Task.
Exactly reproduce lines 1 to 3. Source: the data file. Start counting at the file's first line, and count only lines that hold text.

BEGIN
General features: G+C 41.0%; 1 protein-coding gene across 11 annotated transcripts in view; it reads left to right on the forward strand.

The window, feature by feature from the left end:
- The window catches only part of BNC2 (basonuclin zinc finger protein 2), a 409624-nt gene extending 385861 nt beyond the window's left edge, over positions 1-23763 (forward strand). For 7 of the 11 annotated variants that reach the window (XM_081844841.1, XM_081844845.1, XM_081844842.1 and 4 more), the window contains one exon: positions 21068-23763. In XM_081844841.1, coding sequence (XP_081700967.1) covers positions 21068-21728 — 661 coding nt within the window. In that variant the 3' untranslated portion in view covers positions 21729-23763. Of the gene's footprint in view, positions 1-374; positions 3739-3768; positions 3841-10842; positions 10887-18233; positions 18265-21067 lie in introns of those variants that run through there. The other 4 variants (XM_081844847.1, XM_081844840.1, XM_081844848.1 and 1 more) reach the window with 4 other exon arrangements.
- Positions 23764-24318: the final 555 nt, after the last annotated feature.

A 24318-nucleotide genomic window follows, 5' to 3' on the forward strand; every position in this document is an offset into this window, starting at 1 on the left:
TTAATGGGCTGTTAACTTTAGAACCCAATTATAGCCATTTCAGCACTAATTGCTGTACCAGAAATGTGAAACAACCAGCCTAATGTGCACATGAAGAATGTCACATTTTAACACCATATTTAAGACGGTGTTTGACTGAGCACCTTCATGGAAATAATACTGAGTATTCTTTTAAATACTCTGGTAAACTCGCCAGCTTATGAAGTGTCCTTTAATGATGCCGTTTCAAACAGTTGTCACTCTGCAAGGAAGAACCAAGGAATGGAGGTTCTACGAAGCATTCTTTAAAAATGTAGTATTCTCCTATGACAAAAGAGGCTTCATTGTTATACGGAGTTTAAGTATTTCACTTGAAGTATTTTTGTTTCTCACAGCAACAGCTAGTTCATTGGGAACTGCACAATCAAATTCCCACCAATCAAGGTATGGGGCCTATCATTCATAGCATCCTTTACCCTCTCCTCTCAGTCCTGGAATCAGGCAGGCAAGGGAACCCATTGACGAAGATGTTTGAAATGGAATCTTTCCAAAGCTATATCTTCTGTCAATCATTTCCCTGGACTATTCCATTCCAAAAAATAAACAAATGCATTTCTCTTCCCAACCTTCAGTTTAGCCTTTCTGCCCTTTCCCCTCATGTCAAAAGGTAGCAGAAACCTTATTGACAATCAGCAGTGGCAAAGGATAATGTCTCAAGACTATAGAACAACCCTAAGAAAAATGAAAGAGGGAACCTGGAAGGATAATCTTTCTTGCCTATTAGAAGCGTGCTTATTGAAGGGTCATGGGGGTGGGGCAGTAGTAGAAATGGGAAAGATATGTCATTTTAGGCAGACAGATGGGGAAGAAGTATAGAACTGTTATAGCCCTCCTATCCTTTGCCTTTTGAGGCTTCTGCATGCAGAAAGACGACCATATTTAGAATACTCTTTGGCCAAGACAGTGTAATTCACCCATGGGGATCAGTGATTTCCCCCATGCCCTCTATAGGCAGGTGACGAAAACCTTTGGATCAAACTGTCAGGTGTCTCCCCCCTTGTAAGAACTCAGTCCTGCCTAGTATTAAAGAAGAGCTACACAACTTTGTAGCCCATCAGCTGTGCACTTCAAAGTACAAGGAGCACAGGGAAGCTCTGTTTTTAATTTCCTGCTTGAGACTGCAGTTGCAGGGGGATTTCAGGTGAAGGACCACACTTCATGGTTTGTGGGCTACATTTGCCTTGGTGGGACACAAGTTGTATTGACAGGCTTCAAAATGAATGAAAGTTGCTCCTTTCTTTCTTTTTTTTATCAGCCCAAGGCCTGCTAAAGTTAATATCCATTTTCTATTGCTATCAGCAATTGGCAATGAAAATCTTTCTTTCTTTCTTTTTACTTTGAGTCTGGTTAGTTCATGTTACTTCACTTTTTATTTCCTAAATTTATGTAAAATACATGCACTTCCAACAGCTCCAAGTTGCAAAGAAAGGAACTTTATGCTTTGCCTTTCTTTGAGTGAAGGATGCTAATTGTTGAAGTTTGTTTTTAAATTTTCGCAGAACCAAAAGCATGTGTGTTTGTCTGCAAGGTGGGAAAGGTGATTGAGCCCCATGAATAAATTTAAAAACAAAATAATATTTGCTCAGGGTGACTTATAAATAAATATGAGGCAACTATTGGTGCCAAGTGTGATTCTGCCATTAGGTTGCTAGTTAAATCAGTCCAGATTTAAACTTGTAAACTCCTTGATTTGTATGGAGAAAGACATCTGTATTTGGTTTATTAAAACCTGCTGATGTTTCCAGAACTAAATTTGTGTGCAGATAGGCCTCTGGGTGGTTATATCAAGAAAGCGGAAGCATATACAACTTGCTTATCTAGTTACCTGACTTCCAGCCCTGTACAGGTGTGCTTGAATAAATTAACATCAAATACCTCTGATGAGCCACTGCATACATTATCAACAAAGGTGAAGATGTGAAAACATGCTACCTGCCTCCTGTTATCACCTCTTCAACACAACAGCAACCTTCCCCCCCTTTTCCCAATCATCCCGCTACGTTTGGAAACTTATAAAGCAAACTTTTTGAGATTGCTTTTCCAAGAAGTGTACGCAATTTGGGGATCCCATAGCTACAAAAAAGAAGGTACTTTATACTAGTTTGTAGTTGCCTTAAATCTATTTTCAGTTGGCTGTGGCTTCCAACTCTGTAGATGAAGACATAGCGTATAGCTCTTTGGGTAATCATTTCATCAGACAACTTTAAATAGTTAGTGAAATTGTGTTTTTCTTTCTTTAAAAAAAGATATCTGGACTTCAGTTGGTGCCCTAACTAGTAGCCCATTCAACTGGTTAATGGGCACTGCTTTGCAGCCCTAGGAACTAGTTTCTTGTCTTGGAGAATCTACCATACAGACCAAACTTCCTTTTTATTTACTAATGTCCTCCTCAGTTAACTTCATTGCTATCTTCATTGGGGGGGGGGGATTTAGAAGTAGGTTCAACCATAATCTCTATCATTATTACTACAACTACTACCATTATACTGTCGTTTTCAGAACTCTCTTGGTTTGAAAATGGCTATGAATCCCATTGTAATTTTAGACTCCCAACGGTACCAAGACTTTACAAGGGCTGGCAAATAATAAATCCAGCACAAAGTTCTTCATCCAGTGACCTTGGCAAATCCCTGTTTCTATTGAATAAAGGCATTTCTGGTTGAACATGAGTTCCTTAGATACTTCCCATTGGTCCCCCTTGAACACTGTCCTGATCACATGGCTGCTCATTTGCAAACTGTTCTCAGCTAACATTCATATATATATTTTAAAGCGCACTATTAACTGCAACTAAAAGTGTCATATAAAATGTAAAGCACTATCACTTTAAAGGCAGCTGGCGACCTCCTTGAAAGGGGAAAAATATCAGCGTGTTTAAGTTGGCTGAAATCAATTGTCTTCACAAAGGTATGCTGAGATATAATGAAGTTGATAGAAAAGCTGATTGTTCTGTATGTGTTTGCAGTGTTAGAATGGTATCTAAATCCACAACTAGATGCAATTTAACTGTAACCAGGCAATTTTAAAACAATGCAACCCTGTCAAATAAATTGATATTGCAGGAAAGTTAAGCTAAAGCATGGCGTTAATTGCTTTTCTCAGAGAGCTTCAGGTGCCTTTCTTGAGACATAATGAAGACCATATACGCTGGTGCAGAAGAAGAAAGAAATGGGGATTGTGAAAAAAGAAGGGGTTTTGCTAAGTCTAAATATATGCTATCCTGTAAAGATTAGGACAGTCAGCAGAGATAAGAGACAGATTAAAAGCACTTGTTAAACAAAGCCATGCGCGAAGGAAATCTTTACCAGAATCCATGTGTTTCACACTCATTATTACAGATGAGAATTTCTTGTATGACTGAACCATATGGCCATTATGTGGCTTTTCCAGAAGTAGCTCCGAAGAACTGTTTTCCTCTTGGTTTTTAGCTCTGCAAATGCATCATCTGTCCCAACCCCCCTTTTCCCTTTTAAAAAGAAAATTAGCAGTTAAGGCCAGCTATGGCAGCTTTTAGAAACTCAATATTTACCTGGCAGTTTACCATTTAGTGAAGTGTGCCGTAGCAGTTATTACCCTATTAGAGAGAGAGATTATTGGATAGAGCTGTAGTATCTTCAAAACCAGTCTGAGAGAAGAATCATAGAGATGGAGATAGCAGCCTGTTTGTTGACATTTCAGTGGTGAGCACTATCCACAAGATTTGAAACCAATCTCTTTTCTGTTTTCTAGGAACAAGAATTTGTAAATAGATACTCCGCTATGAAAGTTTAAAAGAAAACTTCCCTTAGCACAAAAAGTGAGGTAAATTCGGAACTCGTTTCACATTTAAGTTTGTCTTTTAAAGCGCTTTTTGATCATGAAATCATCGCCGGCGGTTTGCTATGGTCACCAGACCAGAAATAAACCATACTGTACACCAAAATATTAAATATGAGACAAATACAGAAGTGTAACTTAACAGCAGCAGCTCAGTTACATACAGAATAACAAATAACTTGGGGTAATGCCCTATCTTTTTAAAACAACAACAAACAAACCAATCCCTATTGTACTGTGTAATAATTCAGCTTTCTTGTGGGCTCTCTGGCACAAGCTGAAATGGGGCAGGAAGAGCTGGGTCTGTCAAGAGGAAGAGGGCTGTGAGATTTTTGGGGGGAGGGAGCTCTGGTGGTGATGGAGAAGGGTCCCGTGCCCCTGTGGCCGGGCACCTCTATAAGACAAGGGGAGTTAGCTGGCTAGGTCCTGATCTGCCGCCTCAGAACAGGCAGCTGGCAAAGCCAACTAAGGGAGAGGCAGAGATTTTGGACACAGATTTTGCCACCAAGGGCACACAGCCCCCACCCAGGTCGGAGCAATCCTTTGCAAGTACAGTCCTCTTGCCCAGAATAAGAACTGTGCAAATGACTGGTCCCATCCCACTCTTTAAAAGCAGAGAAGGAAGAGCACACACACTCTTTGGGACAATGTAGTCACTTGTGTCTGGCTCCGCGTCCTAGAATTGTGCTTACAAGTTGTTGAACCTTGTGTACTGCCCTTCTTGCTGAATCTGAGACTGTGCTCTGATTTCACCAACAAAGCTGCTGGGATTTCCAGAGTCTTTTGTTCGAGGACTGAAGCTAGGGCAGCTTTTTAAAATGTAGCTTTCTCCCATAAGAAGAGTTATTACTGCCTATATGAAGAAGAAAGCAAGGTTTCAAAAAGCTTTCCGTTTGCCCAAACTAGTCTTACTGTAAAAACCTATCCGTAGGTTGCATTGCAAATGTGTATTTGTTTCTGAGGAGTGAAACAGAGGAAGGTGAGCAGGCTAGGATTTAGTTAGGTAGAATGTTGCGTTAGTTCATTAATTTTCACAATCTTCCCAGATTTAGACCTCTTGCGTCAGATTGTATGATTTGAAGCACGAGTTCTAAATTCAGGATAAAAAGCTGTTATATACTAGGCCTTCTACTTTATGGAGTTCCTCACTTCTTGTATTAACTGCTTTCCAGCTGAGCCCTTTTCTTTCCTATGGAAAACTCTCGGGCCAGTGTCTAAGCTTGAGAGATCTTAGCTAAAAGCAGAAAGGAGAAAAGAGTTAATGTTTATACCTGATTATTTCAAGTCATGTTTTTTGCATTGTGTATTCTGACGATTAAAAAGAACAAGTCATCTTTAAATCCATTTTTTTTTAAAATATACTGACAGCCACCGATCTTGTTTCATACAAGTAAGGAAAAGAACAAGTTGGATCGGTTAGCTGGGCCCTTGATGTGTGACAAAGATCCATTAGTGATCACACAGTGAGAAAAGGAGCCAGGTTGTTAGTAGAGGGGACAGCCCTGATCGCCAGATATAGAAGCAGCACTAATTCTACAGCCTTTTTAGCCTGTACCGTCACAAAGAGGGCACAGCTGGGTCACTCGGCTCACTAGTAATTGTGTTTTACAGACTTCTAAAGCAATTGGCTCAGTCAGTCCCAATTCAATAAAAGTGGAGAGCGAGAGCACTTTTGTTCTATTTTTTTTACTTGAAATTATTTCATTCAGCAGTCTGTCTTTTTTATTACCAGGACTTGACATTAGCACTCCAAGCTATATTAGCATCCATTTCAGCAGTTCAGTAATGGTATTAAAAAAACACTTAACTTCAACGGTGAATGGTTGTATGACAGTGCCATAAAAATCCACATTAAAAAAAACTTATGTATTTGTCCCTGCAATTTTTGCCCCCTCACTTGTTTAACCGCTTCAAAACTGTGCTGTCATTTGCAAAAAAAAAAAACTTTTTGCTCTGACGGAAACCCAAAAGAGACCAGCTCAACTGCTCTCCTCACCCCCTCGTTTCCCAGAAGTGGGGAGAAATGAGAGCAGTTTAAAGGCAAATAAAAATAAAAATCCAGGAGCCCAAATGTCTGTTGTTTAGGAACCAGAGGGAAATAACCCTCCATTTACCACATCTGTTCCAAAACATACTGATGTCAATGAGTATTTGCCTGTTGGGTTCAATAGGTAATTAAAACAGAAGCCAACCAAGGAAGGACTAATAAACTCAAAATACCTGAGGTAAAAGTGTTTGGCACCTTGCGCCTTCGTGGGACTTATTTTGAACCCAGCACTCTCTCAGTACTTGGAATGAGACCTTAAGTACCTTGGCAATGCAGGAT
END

General features: G+C 41.0%; 1 protein-coding gene across 11 annotated transcripts in view; it reads left to right on the forward strand.

The window, feature by feature from the left end:
- The window catches only part of BNC2 (basonuclin zinc finger protein 2), a 409624-nt gene extending 385861 nt beyond the window's left edge, over positions 1-23763 (forward strand). For 7 of the 11 annotated variants that reach the window (XM_081844841.1, XM_081844845.1, XM_081844842.1 and 4 more), the window contains one exon: positions 21068-23763. In XM_081844841.1, coding sequence (XP_081700967.1) covers positions 21068-21728 — 661 coding nt within the window. In that variant the 3' untranslated portion in view covers positions 21729-23763. Of the gene's footprint in view, positions 1-374; positions 3739-3768; positions 3841-10842; positions 10887-18233; positions 18265-21067 lie in introns of those variants that run through there. The other 4 variants (XM_081844847.1, XM_081844840.1, XM_081844848.1 and 1 more) reach the window with 4 other exon arrangements.